"It is unusual because as an attorney, nobody presents a claim to me," said Kent Vanderwal, testifying this morning during the trial of Andy and Nayel Ashkar. "Usually, they present them at a customer service center. They had no appointment...Also, there was a blizzard that morning."
Vanderwal said he had spoken with an attorney representing the claimants in February of 2012, a month before they came to his office.
"They were very concerned about remaining anonymous, avoiding a press conference," he said.
He also said he received a call from one of the claimants, who asked if he could take less prize money in order to skip the press conference. Vanderwal said claimants frequently ask if they can skip the news conference, but the lottery requires one of nearly all jackpot winners, he said. The lottery holds press conferences to ensure players of the integrity of the game and as a last step to verify the veracity of claims, he said.
Asked by prosecutor Beth Van Doren if the investigation into the Ashkars' claim was heightened because a family member owned the store where the winning scratch-off ticket was purchased, Vanderwal said yes.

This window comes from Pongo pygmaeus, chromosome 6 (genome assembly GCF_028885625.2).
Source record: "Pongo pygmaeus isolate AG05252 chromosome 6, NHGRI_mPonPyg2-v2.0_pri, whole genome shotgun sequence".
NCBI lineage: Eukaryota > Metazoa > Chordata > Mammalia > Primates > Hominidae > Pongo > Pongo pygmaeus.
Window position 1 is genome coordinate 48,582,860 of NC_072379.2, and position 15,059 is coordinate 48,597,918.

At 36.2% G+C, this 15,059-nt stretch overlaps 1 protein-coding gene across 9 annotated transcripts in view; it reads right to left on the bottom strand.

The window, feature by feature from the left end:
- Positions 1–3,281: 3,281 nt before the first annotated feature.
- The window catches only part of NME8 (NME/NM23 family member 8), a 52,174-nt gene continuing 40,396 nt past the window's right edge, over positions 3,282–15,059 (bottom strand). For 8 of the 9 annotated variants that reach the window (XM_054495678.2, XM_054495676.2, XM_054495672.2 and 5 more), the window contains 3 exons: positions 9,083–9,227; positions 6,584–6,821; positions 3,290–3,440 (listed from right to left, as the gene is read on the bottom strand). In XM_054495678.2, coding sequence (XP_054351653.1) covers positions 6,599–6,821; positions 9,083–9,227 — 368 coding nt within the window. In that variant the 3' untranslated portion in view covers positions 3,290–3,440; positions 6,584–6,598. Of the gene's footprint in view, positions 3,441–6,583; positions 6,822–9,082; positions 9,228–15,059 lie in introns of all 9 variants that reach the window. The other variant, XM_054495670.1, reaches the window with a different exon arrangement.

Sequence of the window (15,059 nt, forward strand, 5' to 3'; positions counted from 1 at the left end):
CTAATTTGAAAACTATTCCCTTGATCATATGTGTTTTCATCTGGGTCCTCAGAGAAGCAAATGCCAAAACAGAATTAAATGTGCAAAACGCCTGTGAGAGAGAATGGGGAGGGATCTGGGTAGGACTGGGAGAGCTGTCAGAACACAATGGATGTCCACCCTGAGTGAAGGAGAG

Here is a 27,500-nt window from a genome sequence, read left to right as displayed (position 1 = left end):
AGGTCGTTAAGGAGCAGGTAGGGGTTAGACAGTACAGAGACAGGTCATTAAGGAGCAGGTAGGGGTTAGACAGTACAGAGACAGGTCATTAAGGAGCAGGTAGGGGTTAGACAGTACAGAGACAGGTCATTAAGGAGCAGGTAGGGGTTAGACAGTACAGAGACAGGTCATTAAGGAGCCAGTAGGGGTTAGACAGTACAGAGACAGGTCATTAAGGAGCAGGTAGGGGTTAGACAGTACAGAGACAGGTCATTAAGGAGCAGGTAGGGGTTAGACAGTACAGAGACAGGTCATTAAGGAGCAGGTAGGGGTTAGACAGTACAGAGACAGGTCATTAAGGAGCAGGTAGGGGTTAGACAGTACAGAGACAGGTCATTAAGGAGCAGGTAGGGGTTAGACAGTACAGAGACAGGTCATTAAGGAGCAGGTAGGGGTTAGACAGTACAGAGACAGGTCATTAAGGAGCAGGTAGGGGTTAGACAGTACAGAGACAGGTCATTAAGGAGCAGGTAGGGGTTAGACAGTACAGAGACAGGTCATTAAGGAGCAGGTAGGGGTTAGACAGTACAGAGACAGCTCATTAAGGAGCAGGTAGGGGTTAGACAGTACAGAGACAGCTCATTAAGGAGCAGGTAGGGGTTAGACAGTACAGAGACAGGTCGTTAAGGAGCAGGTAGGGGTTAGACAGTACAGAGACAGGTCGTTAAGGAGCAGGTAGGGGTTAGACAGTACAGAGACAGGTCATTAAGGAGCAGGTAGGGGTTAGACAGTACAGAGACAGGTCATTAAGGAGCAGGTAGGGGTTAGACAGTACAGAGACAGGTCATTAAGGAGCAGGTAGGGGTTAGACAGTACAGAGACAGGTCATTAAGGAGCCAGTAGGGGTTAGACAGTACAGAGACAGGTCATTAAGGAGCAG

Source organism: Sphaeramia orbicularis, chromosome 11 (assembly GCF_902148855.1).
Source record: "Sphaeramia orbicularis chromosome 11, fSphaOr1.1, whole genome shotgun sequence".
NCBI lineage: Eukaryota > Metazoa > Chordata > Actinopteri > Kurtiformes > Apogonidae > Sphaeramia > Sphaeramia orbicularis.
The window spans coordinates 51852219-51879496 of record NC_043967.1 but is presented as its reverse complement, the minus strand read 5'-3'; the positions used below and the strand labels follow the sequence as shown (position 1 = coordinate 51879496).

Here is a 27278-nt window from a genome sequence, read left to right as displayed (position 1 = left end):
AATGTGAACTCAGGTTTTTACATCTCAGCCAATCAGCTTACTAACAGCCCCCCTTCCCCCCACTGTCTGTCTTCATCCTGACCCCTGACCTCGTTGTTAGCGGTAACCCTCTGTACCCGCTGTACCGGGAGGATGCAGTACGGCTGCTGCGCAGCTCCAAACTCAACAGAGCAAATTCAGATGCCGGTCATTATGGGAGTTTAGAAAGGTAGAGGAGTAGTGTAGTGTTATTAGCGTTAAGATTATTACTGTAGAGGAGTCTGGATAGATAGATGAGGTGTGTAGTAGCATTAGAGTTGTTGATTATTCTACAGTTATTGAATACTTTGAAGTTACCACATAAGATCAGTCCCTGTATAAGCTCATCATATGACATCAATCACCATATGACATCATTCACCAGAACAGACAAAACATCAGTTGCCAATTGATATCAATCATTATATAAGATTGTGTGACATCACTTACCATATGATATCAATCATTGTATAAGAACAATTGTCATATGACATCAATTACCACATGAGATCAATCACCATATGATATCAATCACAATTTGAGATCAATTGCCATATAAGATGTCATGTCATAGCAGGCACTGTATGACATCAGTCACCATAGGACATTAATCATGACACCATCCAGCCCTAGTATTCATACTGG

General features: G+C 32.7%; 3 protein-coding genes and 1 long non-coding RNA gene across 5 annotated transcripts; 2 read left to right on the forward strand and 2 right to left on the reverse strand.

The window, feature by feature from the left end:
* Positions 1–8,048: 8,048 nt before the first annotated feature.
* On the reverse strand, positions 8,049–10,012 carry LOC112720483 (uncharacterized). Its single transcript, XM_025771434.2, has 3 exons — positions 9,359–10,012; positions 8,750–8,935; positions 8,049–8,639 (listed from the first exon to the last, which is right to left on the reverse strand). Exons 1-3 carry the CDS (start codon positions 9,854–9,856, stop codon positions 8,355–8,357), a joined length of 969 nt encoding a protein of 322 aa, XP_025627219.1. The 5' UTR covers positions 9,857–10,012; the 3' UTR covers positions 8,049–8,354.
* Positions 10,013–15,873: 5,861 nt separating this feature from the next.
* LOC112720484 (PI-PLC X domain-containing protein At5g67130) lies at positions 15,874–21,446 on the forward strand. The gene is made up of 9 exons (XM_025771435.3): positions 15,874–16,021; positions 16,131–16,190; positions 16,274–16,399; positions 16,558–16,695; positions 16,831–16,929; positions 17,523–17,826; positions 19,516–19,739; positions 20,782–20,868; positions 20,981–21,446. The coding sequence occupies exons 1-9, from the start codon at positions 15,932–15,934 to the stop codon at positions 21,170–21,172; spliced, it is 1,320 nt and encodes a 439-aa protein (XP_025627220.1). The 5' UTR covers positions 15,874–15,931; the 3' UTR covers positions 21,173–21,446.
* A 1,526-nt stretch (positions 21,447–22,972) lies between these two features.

"The vast majority of our retailers are very honest, trustworthy people," he said.
He added, though, that people have general fears about presenting winning tickets to retailers. He said gamers worry retailers may see the winning ticket, call it a loser and later claim the prize for themselves.
In essence, that is what Andy Ashkar is accused of doing to Robert Miles in 2006.
Judge Joseph Fahey has called a recess in order to go through his regular calendar.
Tuesday, 12:10 p.m. Defense attorney Robert Durr asked lottery lawyer Kent Vanderwal if he had ever heard about another persons's claim to a winning $5 million lottery ticket before it was brought into his office in March of 2012 by Andy and Nayel Ashkar.